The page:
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Atlanta Daily World Powered by Real Times Media LIVING ADW WELL SPECIAL EDITION Back to School Getting Ready to Head Volume 85 • Issue 51 July 25 - 31, 2013 Atlanta & other cities rally for ‘Justice for Trayvon’ By Bill Barrow Associated Press Photos by Reginald McKie Crowds chanted “Justice! Justice!’’ as they rallied in Atlanta and dozens of U.S. cities July 20, urging authorities to change self-defense laws and press federal civil rights charges against a former neighborhood watch leader found not guilty in the shooting death of unarmed teen Trayvon Martin. The Rev. Al Sharpton’s National Action Network organized the “Justice for Trayvon’’ rallies and vigils outside federal buildings in at least 101 cities one week after a jury delivered the verdict for George Zimmerman in Martin’s 2012 death in a gated central Florida community. “No justice! No peace!’’ participants chanted. Some sang hymns, prayed and held hands. Many held signs -- in Los Angeles, one read, “This is Amerikkka: From Dred Scott to Emmett Till to Trayvon Martin, black people have no rights that white people are bound to respect.’’ The case has become a flashpoint in separate but converging national debates over self-defense, guns, and race relations. Zimmerman, who successfully claimed that he was protecting himself when he shot Martin, identifies himself as Hispanic. Martin was Black. In Atlanta, speakers noted that the rally took place in the shadows of federal buildings named for two figures who had vastly differing views on civil rights and racial equality: Richard B. Russell was a Georgia governor and U.S. senator elected in the Jim Crow South; the Rev. Martin Luther King Jr., a son of Atlanta, is the face of the modern Civil Rights Movement. “What’s so frightening about a Black man in a hood?’’ said the Rev. Raphael Warnock, who now occupies the pulpit at King’s Ebenezer Baptist Church. In New York, hundreds of people -- including Martin’s mother, Sybrina Fulton, and music superstars Jay-Z and Beyonce -- gathered in the heat. Fulton told the crowd she was determined to fight for changes needed to ensure that Black youths are no longer viewed with suspicion because of their skin color. “I promise you I’m going to work for your children as well,’’ she told the crowd. Earlier Saturday, at Sharpton’s headquarters in Harlem, she implored people to understand that the tragedy involved more than Martin alone. “Today it was my son. Tomorrow it might be yours,’’ she said. In addition to pushing the Justice Department to investigate civil rights charges against Zimmerman, Sharpton told supporters in New York that he wants to see a rollback of stand-your-ground self-defense laws. “We are trying to change laws so that this never, ever happens again,’’ Sharpton said. Such laws are on the books in more than 20 states, and they go beyond many older, traditional self-defense statutes. In general, stand-your-ground laws eliminate a person’s duty to retreat, if possible, in the face of a serious physical threat. Zimmerman didn’t invoke stand-your-ground, relying instead on a traditional self-defense argument, but the judge included a provision of the law in the jurors’ instructions, allowing them to consider it as a legitimate defense. Neither was race discussed in front of the jury. But the two topics have dominated public discourse about the case, and came up throughout Saturday’s rallies. In Miami, Tracy Martin spoke about his son. “This could be any one of our children,’’ he said. “Our mission now is to make sure that this doesn’t happen to your child.’’ He recalled a promise he made to his son as he lay in his casket. “I will continue to fight for Trayvon until the day I die,’’ he said. Attorney General Eric Holder announced this week that his department would investigate whether Zimmerman could be charged under federal civil rights laws. Such a case would require evidence that Zimmerman harbored racial animosity against Martin. Most legal experts say that would be a difficult charge to prove. Zimmerman’s lawyers have said their client wasn’t driven by race, but by a desire to protect his neighborhood. Associated Press writers Philip Lucas in Atlanta, Charles Wilson in Indianapolis, Amanda Lee Myers in Cincinnati, Christine Armario in Miami and Verena Dobnik in New York contributed to this report. Obama: Martin ‘Could Have Been Me’ 35 Years Ago By Julie Pace Associated Press President Barack grappled with the Trayvon Martin case in the most personal of terms last week, telling Americans that the slain youth “could have been me 35 years ago’’ and urging them to do some soul searching about their attitudes on race. The nation’s first Black president said the nation needs to look for ways to move forward after the shooting and trial in Florida. And he said it may be time to take a hard look at “stand your ground’’ self-defense laws, questioning whether they contribute “to the kind of peace and security and order that we’d like to see.’’ “Where do we take this?’’ Obama wondered aloud during an unscheduled appearance in the White House briefing room. “How do we learn some lessons from this and move in a positive direction?’’ His appearance marked his first extended comments on the Martin case since neighborhood watch volunteer George Zimmerman was acquitted last weekend of second-degree murder and manslaughter charges in Martin’s death last year. Jurors found that Zimmerman was acting in self-defense when he shot the unarmed Black teenager. Zimmerman identifies himself as Hispanic. Obama said that as people process the verdict, it’s important to put the pained and angry reaction of many African Americans into context. Protests and demonstrations, he said, are understandable, adding that “some of that stuff is just going to have to work its way through -- as long as it remains nonviolent.’’ “It’s important to recognize that the African-American community is looking at this issue through a set of experiences and a history that doesn’t go away,’’ he said. The president said that distrust shadows African-American men: They sometimes are closely followed when they shop at department stores; they can draw nervous stares on elevators and hear car locks clicking when they walk down the street -- experiences that he said he personally felt before becoming a well-known figure. “It’s inescapable for people to bring those experiences to bear,’’ he said. Obama said Black Americans recognize a history of racial disparities in how laws are applied on the death penalty and involving drug cases, but he also said the African-American community was not “naive about the fact that African-American young men are disproportionately involved in the criminal justice system, that they’re disproportionately both victims and perpetrators of violence.’’ The president said it’s time “for all of us to do some soul searching,’’ though he said it’s generally not productive when politicians try to orchestrate a national conversation that ends up being stilted and politicized. He added that conversations within families and at churches and workplaces, where people may be more honest, could help people to ask themselves, “Am I wringing as much bias out of myself as I can?’’ Overall, Obama said, race relations in the United States actually are getting better. “Each successive generation seems to be making progress in changing attitudes when it comes to race,’’ he said.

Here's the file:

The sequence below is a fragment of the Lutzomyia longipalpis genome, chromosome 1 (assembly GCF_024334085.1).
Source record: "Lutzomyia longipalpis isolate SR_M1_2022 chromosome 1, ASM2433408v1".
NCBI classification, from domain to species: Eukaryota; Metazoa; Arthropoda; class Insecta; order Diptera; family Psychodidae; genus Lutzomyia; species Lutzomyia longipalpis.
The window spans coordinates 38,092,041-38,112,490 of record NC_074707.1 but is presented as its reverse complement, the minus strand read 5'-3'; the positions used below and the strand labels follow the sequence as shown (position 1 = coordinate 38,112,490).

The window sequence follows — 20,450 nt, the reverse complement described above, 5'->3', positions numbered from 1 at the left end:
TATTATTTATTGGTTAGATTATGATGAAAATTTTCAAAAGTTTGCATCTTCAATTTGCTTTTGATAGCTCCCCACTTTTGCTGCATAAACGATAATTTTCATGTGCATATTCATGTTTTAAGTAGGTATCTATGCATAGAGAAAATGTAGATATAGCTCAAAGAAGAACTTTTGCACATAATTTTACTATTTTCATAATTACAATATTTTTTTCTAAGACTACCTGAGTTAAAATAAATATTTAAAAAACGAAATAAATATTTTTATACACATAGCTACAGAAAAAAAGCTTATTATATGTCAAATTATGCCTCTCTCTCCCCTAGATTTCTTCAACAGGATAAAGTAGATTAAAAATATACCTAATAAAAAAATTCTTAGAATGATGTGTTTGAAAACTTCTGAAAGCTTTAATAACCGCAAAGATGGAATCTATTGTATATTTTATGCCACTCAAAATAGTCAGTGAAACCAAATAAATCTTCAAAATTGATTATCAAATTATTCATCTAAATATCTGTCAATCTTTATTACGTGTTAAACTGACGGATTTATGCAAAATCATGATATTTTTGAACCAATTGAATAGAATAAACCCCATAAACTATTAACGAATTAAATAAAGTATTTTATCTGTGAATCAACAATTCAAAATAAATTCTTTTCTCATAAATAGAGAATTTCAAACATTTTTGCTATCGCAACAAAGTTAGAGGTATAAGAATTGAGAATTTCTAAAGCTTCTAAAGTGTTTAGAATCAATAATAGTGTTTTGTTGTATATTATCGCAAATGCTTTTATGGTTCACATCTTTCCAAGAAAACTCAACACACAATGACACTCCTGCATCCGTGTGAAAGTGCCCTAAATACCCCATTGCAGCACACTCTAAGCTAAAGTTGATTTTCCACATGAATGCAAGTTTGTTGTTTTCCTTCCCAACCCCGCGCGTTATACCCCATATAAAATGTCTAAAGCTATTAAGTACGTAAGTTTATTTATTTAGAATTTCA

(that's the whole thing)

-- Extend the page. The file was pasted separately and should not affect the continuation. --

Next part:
Atlanta Daily World Digital Edition July 25, 2013